How to read your water meter
Your water meter can tell you how much water you are using during a given time period, and can help you monitor the amount of water you use indoors and outdoors. It helps you figure out how much water each appliance used, and whether thereís a leak inside or outside the house. But first youíll need to learn to read your meter.
Most water meters are located in in-ground concrete boxes toward the street curbs. To expose the gauge, remove the cover and flip open the meterís cap.
Straight reading meters can tell you how much water youíre using in a given period. Simply record the figures shown on one day and again a day later, and subtract the original reading from the new reading. To convert cubic feet to gallons, multiply by 7.48. Using the same process, you can test the amount of water used to irrigate your garden. Turn off all water inside and outside the house, read the meter, then run the sprinklers; take a new reading.
Many new meters come with a leak detector-a small triangle in the center of the meter, which rotates when any amount of water is used. If the triangle rotates even when the water is turned off, thereís a leak somewhere. If your meter is of a different style, call your water agency for help.
Meters help check for leaks
Turn off all water faucets (including your ice maker). If your meter doesnít have a leak detector it will have a sweep hand. Record the meter reading or mark the needle position with a pencil or piece of tape. Keep the water off. Wait at least one hour. Then reread the meter gauge to determine if any water has been used. If a leak is detected, likely culprits are toilets and irrigation systems.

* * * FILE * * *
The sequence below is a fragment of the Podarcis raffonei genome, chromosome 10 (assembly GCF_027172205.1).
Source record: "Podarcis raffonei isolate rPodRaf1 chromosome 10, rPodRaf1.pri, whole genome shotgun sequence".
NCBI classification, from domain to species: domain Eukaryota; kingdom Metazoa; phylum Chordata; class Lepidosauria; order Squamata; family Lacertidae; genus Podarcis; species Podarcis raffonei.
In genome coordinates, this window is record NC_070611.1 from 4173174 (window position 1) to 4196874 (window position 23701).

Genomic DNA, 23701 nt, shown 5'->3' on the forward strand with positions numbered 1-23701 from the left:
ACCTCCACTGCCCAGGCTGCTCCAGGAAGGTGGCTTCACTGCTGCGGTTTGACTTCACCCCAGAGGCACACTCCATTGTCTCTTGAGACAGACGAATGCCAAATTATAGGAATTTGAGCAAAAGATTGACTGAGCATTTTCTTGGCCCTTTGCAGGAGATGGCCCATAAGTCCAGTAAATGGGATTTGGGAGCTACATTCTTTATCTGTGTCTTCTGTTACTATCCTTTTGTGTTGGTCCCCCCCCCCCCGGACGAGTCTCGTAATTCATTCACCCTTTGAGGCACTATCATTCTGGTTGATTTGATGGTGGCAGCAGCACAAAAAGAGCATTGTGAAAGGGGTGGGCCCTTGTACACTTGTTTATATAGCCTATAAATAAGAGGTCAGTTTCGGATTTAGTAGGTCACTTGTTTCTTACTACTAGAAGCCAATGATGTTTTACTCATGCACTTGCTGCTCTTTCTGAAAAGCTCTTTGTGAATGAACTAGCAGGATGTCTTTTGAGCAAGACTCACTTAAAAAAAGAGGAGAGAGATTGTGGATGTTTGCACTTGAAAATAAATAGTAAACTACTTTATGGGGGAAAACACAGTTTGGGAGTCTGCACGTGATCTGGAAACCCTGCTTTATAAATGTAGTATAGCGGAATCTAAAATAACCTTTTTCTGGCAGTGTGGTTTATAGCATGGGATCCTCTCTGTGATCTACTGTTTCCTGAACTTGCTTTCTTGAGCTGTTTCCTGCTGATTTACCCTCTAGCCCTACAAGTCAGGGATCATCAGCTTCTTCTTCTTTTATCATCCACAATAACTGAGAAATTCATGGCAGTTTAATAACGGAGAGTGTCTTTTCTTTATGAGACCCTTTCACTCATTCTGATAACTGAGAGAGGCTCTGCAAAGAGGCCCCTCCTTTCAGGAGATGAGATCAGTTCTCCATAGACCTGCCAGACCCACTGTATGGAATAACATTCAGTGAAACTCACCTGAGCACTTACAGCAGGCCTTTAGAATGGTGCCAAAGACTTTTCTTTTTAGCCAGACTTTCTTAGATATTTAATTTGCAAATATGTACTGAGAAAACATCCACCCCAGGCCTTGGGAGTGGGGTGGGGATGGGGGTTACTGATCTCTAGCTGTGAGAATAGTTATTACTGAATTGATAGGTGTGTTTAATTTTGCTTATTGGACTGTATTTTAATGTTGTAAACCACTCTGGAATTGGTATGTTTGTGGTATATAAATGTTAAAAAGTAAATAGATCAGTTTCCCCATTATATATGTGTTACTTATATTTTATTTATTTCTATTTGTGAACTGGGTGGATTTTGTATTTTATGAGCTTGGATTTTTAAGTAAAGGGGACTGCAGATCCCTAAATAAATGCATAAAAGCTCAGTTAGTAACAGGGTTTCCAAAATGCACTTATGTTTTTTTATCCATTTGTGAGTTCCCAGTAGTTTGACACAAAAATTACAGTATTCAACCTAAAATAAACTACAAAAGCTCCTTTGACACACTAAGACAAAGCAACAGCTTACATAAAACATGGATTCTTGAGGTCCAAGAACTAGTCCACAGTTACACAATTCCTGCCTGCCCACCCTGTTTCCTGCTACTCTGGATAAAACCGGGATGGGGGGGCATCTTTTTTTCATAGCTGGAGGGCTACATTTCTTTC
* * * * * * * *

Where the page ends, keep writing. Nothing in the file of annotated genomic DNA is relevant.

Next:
Check for irrigation leaks
- Taller, greener vegetation or moss growing around sprinkler heads are signs of a damaged or dirty valve. Clean grit from valve; replace worn gaskets or seals.
- Wet spots, mud, and eroding soil indicate a broken pipe or riser. Dry spots in your lawn could also be a sign that a sprinkler is damaged. To locate the source of the leak, dig around the sprinkler. Wet spots or muddy areas around valves point to a loose connection or aging washers.
- Wet spots in pavement also indicate possible leaks. Watch your sprinklers to determine which one is showering on the pavement. Then turn off the water and check the sprinkler head and riser. Sprinklers spouting geysers of water indicated broken sprinkler heads. Replace them.
Check for toilet leaks
- Put several drops of food coloring in the toilet tank. Donít use the toilet for 30 minutes.
- After 30 minutes have elapsed, check the toilet bowl to see if colored water has escaped into it from the tank.
- If colored water shows up in the bowl, the toilet probably has a flapper leak. Replace the flapper.